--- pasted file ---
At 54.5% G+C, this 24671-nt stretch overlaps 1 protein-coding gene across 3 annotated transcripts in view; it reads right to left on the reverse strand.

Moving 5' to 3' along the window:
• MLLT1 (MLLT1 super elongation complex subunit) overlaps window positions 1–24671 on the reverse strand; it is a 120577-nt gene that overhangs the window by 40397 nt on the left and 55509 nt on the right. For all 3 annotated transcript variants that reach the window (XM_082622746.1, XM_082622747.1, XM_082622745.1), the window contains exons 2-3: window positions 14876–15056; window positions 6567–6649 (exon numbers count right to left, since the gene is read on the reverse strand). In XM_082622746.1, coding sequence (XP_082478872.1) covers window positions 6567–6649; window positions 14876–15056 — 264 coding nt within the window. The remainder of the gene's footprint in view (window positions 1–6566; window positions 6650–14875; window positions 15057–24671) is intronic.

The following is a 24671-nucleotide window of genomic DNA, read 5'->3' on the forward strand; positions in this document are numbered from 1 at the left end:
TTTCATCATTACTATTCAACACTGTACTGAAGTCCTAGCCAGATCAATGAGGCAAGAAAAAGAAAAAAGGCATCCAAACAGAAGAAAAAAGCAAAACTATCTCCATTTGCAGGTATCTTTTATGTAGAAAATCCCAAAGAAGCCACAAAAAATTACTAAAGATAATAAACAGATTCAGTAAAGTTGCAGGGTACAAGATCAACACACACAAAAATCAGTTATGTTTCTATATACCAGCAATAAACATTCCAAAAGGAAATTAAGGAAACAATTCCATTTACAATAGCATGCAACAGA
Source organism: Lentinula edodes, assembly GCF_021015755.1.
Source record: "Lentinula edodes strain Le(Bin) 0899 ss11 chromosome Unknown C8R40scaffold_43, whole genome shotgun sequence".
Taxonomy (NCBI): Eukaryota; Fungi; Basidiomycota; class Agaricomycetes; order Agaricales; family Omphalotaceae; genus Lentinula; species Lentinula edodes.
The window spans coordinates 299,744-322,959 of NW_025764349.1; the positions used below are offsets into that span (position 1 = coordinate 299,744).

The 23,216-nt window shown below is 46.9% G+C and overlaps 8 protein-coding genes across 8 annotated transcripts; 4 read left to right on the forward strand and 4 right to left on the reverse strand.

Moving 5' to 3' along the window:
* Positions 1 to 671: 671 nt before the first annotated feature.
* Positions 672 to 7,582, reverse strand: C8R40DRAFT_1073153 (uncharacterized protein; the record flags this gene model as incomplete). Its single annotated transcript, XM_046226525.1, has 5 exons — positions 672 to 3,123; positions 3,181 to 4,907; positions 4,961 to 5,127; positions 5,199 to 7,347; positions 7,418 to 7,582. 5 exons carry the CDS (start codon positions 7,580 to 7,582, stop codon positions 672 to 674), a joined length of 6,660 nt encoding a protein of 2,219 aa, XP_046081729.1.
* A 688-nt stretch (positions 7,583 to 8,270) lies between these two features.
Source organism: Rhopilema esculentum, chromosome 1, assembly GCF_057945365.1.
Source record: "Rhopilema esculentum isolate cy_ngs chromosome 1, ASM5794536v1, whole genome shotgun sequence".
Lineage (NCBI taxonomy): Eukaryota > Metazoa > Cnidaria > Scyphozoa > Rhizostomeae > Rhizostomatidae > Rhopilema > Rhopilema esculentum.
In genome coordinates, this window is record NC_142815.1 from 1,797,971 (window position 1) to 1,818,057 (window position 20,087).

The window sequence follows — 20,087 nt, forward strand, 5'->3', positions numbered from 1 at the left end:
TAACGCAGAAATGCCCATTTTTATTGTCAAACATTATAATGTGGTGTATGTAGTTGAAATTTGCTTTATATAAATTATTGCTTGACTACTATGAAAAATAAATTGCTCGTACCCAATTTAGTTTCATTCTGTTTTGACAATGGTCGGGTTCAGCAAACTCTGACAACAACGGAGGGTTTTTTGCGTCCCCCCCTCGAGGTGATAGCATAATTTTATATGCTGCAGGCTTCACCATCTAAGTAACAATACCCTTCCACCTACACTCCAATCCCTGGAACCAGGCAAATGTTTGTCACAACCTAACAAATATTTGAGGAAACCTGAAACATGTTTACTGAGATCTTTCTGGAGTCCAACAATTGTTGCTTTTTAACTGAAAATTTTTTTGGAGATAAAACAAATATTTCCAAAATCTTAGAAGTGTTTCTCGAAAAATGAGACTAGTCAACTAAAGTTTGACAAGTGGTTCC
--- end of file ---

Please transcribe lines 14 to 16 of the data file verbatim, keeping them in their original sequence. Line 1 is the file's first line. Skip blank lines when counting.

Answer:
* A 688-nt stretch (positions 7,583 to 8,270) lies between these two features.
Source organism: Rhopilema esculentum, chromosome 1, assembly GCF_057945365.1.
Source record: "Rhopilema esculentum isolate cy_ngs chromosome 1, ASM5794536v1, whole genome shotgun sequence".